'Iolani Palace by the Provisional Government and sent into the 
collections of the Bishop Museum. No known individual was identified.
    In 1895, an image incorporating human hair was purchased by the 
Bishop Museum from the American Board of Commissioners for Foreign 
Missions. No further documentation is available. No known individual 
was identified.
    In 1908, an ipu with human teeth from Kohala, HI, was purchased by 
the Bishop Museum from the estate of William E.H. Deverill. No further 
information is available. No known individual was identified.
    In 1910, a sash incorporating human teeth was received by the 
Bishop Museum as a gift from Queen Lili'uokalani. No further 
information is available. No known individual was identified.
    In 1916, a piece of fishhook made of human bone and a tool made of 
human bone were donated to the Bishop Museum by Mr. Albert F. Judd, Jr. 
No further documentation is available. No known individual was 
identified.
    In 1920, a kahili incorporating human bone was received by the 
Bishop Museum as a gift from Elizabeth Keka'ani'auokalani Pratt and Ewa 
K. Cartwright Styne. No further documentation is available. No known 
individual was identified.
    In 1923, three kahili incorporating human bone were received by the 
Bishop Museum as a gift from Elizabeth Kahanu Kalaniana`ole Woods. No 
further documentation is available. No known individual was identified.
    In 1932, a kahili handle incorporating human bone was received by 
the Bishop Museum as a bequest from Lucy K. Peabody. No known 
individual was identified.
    In 1944, a refuse container incorporating human teeth was donated 
to the Bishop Museum by Catherine Goodale. This container had been on 
loan to the Bishop Museum since 1928. No known individual was 
identified.
    After review, officials of the Bishop Museum determined that while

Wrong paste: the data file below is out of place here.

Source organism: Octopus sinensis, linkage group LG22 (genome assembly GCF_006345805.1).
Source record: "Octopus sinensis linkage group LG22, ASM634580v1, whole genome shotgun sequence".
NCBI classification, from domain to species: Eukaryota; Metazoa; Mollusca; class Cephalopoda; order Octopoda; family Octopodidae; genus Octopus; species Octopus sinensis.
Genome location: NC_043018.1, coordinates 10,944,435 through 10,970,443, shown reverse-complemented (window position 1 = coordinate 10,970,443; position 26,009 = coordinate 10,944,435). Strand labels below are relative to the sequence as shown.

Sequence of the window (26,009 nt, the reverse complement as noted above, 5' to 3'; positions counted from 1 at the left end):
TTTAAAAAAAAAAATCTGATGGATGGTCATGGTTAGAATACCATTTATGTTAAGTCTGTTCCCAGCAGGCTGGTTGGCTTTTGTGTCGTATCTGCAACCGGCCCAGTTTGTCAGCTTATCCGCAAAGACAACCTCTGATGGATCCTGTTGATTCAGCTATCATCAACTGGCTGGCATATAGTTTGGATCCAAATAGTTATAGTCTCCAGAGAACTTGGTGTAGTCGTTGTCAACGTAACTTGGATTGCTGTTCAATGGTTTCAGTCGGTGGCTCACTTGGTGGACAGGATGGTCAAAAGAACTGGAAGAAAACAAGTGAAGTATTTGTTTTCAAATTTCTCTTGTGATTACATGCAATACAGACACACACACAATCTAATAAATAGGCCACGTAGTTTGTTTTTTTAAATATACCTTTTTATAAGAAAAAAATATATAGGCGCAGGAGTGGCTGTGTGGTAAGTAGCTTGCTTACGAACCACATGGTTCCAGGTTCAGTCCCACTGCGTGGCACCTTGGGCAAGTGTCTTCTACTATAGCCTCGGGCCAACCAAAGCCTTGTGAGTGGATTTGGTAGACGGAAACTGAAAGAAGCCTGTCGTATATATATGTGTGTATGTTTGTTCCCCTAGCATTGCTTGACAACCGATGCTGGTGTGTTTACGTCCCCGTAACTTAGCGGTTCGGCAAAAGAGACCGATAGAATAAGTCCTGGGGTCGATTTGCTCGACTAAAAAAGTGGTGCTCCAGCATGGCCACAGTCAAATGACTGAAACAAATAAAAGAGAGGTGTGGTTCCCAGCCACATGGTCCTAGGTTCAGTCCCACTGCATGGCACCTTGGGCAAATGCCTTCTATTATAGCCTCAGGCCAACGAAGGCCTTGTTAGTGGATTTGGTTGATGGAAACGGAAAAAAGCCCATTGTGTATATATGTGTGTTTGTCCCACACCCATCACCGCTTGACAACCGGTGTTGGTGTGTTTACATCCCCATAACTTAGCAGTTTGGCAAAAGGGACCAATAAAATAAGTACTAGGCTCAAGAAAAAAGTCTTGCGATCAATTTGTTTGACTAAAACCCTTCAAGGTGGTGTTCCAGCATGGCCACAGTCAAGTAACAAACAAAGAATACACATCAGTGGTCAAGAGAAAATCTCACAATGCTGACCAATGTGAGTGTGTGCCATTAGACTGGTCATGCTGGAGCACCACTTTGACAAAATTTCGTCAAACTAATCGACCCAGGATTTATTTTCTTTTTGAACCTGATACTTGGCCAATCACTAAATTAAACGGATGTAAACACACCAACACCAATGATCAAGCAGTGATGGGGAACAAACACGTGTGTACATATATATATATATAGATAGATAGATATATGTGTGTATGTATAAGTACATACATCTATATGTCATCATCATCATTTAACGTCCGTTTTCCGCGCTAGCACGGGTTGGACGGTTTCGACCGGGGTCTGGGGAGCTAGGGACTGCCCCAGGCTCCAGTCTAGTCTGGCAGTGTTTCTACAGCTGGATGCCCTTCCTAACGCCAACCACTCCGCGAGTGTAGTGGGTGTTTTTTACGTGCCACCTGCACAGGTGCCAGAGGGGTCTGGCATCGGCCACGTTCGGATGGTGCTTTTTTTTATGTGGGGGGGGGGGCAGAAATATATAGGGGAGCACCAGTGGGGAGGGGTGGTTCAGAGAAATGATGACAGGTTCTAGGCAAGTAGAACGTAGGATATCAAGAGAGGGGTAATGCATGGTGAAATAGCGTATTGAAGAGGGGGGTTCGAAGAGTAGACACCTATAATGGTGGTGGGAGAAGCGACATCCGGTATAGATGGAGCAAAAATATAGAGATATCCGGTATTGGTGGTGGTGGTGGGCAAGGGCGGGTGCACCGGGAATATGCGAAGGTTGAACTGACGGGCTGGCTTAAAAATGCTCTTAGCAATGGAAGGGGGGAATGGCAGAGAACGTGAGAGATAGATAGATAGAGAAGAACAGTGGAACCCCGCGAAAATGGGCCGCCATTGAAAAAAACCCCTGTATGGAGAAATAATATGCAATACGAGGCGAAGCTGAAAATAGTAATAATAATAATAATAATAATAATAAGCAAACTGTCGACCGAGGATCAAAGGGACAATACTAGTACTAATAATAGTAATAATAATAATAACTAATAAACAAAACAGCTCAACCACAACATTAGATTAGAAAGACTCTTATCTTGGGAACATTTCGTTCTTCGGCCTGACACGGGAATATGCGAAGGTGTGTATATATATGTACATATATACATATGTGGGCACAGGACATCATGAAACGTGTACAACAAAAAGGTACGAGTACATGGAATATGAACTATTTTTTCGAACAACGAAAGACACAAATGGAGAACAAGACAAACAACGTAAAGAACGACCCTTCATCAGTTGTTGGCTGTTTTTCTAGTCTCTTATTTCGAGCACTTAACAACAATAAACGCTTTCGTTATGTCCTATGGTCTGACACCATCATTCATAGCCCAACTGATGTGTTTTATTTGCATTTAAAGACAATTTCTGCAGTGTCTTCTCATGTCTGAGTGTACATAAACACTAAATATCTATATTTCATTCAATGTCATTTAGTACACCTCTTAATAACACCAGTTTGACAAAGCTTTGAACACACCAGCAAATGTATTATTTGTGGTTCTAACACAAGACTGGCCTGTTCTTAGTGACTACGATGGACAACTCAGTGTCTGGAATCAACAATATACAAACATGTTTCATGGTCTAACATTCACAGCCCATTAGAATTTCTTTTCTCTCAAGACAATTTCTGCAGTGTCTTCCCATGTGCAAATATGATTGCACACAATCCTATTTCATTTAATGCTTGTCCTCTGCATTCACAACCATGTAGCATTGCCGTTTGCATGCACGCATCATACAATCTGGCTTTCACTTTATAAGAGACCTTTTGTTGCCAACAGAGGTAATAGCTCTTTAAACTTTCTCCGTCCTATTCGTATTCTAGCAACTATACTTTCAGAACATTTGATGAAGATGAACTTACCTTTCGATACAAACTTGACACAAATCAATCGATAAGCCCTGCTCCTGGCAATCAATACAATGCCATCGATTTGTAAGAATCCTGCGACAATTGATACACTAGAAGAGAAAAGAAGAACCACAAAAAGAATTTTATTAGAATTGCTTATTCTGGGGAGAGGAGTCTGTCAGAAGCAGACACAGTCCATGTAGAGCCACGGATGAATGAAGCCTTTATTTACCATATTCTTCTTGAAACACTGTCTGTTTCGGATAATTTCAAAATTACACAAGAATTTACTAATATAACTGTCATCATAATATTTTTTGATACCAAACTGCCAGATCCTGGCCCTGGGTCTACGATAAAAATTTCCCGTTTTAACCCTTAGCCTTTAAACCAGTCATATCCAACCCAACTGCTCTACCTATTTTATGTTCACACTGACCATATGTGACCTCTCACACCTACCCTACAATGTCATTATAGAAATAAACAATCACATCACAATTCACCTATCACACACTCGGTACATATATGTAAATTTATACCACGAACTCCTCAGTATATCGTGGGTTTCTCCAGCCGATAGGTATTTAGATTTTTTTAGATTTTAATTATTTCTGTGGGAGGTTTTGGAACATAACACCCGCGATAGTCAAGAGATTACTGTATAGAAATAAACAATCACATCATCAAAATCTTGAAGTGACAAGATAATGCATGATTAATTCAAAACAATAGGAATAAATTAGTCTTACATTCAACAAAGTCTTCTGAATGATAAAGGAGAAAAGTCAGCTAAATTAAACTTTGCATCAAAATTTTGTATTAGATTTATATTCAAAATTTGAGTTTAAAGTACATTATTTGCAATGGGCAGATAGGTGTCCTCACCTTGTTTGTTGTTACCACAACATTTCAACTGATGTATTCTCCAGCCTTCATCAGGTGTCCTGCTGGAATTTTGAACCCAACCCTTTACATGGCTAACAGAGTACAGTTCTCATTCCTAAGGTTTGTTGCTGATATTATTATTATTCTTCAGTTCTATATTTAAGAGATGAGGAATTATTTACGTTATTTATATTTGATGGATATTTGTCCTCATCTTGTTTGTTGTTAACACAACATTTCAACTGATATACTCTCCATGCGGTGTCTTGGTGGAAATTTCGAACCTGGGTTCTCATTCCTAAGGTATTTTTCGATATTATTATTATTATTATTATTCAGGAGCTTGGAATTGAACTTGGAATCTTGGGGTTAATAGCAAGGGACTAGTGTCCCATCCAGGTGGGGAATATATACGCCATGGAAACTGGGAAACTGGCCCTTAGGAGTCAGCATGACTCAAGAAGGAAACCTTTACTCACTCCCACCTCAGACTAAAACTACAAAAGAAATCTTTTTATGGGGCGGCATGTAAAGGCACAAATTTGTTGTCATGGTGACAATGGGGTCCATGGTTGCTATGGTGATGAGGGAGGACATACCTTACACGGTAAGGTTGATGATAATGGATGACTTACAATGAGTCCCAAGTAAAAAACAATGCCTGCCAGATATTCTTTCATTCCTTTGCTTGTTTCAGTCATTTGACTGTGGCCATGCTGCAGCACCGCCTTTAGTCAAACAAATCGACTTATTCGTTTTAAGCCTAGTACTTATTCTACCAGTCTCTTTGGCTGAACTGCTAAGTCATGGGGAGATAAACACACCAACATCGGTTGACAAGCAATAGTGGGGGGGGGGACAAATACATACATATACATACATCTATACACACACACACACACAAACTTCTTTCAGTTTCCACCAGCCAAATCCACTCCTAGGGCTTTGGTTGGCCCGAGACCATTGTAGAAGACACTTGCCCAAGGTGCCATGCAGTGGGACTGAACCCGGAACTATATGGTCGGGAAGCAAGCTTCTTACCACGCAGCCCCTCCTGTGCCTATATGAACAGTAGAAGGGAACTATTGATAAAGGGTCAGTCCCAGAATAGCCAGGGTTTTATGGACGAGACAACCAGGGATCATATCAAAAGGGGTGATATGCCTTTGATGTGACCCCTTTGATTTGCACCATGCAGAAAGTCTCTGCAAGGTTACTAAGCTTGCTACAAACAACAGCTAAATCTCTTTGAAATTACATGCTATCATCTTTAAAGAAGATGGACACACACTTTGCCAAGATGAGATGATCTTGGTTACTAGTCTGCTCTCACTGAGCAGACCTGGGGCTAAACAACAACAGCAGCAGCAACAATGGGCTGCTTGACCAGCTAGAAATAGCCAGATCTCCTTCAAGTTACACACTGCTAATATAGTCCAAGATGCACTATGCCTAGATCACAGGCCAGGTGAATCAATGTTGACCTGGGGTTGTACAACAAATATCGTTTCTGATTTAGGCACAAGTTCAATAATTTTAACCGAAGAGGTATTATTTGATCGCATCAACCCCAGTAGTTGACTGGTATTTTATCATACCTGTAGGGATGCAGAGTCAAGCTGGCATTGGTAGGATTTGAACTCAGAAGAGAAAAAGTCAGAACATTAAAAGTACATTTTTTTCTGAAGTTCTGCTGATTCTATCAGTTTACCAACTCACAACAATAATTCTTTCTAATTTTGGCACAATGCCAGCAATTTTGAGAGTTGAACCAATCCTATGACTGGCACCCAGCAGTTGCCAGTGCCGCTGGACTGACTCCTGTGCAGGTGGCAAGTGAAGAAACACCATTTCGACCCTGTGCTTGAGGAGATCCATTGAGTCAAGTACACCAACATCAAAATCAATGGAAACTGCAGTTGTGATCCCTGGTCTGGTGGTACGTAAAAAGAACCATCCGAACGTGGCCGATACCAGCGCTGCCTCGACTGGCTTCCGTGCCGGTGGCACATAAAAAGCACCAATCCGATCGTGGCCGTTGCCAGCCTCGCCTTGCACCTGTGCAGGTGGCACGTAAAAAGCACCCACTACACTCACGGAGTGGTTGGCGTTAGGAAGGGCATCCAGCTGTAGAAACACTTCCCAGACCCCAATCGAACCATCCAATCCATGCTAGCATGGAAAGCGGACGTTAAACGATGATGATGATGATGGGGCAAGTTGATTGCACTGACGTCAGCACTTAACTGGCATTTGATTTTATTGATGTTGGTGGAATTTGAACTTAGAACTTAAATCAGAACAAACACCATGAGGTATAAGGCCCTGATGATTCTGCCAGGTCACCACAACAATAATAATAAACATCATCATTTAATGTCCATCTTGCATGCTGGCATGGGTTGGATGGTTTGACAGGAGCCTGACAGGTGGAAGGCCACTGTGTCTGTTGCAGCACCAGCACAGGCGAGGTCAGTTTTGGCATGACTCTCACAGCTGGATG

these cultural items contain human remains, the cultural items 
themselves are not considered human remains pursuant to 43 CFR 10.2 
(d)(1) and are not eligible for repatriation. In addition, the cultural 
items that are part of the founding collection or that have been given 
to Bishop Museum by members of the royal family are not eligible for 
repatriation as the ali'i had right of possession of these items and 
thus were given with clear title to the Bishop Museum. This notice does 
not recall the cultural items from the original notice that have since 
been repatriated and only applies to the 24 cultural items described 
above.
    Representatives of any Native Hawaiian organizations that wish to 
comment on this notice should address their comments to Betty Lou Kam, 
Vice-President, Cultural Resources, Bishop Museum, 1525 Bernice Street, 
Honolulu, HI 96817, telephone (808) 848-4144, before June 25, 2007.
    The Bishop Museum is responsible for notifying the Friends of 
'Iolani Palace, Hui Malama I Na Kupuna 'O Hawaii Nei, Office of 
Hawaiian Affairs, and Princess Nahoa Olelo 'O Kamehameha Society that 
this notice has been published.

    Dated: March 20, 2007
Sherry Hutt,
Manager, National NAGPRA Program.
[FR Doc. E7-10019 Filed 5-23-07; 8:45 am]
BILLING CODE 4312-50-S